Local officials listen during a press conference about challenging the tax-exempt status of 26 Pittsburgh properties on Tuesday, March 28, 2023, in the City-County Building in Downtown. From left to right: state Rep. Dan Deasy, Allegheny/Fayette Labor Council President Darrin Kelly, state Rep. Sara Innamorato, Deputy City Controller Rachael Heisler and City Controller Michael Lamb. (Photo by Stephanie Strasburg/PublicSource)

At the Tuesday press conference, Kubiak said the city can seek back taxes for five years for properties whose exemptions are overturned. She said that if the city was successful getting five years of back taxes from each of the challenged properties, it would net $3.5 million.

A court this month shifted the legal landscape of health system tax exemptions. A Commonwealth Court judge revoked the exemption held by a hospital in Montgomery County, and upheld rulings stripping the exemptions from three Chester County hospitals, after determining that Tower Health received exorbitant management fees from those facilities and paid executives based on financial success.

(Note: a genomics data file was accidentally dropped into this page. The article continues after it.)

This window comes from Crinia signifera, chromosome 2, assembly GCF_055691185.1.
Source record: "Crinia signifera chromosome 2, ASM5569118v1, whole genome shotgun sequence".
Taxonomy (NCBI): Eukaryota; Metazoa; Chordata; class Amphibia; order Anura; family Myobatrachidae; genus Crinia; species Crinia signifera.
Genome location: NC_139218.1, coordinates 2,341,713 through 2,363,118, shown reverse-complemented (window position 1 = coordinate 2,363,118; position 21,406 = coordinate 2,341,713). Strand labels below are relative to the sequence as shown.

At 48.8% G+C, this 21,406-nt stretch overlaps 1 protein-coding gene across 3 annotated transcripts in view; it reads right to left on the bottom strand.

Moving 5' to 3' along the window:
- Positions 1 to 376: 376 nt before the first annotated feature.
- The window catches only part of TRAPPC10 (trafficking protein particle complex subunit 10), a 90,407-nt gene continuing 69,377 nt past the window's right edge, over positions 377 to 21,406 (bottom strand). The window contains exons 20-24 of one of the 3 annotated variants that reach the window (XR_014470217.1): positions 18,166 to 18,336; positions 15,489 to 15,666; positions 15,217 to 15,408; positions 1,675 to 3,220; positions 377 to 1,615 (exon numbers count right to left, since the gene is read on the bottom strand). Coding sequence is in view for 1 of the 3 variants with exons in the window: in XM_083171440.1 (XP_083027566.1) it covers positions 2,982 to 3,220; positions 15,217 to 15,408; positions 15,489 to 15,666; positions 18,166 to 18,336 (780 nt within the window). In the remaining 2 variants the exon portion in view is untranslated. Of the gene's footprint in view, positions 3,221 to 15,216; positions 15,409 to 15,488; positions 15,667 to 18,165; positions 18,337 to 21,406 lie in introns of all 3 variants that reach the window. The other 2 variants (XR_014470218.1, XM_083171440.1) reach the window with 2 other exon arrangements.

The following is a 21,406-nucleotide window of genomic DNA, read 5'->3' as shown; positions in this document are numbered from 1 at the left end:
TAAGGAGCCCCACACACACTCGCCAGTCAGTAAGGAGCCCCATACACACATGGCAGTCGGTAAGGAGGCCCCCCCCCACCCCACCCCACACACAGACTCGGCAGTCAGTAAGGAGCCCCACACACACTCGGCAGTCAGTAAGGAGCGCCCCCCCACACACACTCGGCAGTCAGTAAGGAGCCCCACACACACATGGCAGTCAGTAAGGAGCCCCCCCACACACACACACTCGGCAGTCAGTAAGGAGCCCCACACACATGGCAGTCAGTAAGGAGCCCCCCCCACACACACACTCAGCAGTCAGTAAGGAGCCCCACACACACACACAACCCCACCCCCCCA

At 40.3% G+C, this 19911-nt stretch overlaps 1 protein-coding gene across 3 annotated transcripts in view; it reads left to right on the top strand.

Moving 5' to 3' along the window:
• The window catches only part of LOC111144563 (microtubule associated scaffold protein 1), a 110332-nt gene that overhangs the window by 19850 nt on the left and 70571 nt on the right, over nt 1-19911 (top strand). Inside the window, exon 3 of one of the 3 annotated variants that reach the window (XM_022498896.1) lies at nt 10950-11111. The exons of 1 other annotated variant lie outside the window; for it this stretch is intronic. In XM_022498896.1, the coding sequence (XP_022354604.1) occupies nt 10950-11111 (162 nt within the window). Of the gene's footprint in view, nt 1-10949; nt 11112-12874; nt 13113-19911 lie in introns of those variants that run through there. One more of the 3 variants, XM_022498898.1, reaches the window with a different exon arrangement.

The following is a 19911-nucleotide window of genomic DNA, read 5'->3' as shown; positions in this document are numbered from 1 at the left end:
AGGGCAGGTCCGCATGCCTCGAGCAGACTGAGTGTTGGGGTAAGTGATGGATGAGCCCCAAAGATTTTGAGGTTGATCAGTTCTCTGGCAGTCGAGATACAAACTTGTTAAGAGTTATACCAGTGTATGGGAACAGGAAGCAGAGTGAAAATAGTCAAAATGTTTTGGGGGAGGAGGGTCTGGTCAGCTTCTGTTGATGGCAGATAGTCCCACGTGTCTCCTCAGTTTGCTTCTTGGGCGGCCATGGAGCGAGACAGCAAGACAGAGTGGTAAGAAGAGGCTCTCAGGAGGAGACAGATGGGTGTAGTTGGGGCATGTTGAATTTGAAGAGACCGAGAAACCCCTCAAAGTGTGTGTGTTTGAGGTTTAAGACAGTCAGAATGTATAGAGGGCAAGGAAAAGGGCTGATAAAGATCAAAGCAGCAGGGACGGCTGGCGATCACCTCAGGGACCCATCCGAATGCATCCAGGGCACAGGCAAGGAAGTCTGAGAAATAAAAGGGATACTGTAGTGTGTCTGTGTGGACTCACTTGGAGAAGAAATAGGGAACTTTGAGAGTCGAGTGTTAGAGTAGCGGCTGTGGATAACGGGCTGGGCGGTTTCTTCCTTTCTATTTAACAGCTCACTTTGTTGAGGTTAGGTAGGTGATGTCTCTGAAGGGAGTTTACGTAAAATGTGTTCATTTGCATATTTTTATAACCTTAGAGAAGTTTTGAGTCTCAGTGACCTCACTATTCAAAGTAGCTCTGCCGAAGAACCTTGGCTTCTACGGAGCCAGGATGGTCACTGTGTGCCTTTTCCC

One candidate for Allegheny County executive, Sara Innamorato, said she would take Gainey’s strategy beyond city borders if she is elected this year. 

“I’m running for county executive because we need a leader who works for the people, not for powerful institutions like UPMC,” Innamorato said in a written statement. “That means elevating Mayor Gainey’s review of all tax-exempt properties to the county level.”

PublicSource has examined the relationships between local governments and large nonprofit property owners in its series The Exempt Dilemma.

Editor’s note: This story has been updated to include additional comment.

Charlie Wolfson is PublicSource’s local government reporter and a Report for America corps member. He can be reached at

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Charlie Wolfson is an enterprise reporter for PublicSource, focusing on local government accountability in Pittsburgh and Allegheny County. He is also a Report for America corps member. Charlie aims to...